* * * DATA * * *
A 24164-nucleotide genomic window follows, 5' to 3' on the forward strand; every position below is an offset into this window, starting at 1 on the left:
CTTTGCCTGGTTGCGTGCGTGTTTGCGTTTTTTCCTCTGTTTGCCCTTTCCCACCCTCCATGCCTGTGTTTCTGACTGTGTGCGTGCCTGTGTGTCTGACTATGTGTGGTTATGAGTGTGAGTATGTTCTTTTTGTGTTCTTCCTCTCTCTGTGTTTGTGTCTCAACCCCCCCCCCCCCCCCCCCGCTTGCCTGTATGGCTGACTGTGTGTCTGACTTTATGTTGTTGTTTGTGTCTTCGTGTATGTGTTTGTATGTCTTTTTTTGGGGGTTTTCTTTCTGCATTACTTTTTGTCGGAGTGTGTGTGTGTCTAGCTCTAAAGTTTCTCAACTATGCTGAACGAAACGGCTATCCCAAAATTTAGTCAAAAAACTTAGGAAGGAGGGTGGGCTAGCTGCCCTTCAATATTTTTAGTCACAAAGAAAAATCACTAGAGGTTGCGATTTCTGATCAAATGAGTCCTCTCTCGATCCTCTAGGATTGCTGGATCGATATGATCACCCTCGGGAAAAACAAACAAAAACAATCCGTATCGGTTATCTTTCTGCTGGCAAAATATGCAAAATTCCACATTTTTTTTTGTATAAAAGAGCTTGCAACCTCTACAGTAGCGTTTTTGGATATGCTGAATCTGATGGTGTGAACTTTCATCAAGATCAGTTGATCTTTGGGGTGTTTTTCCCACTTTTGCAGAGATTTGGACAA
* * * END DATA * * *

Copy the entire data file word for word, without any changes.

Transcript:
A 24164-nucleotide genomic window follows, 5' to 3' on the forward strand; every position below is an offset into this window, starting at 1 on the left:
CTTTGCCTGGTTGCGTGCGTGTTTGCGTTTTTTCCTCTGTTTGCCCTTTCCCACCCTCCATGCCTGTGTTTCTGACTGTGTGCGTGCCTGTGTGTCTGACTATGTGTGGTTATGAGTGTGAGTATGTTCTTTTTGTGTTCTTCCTCTCTCTGTGTTTGTGTCTCAACCCCCCCCCCCCCCCCCCCGCTTGCCTGTATGGCTGACTGTGTGTCTGACTTTATGTTGTTGTTTGTGTCTTCGTGTATGTGTTTGTATGTCTTTTTTTGGGGGTTTTCTTTCTGCATTACTTTTTGTCGGAGTGTGTGTGTGTCTAGCTCTAAAGTTTCTCAACTATGCTGAACGAAACGGCTATCCCAAAATTTAGTCAAAAAACTTAGGAAGGAGGGTGGGCTAGCTGCCCTTCAATATTTTTAGTCACAAAGAAAAATCACTAGAGGTTGCGATTTCTGATCAAATGAGTCCTCTCTCGATCCTCTAGGATTGCTGGATCGATATGATCACCCTCGGGAAAAACAAACAAAAACAATCCGTATCGGTTATCTTTCTGCTGGCAAAATATGCAAAATTCCACATTTTTTTTTGTATAAAAGAGCTTGCAACCTCTACAGTAGCGTTTTTGGATATGCTGAATCTGATGGTGTGAACTTTCATCAAGATCAGTTGATCTTTGGGGTGTTTTTCCCACTTTTGCAGAGATTTGGACAA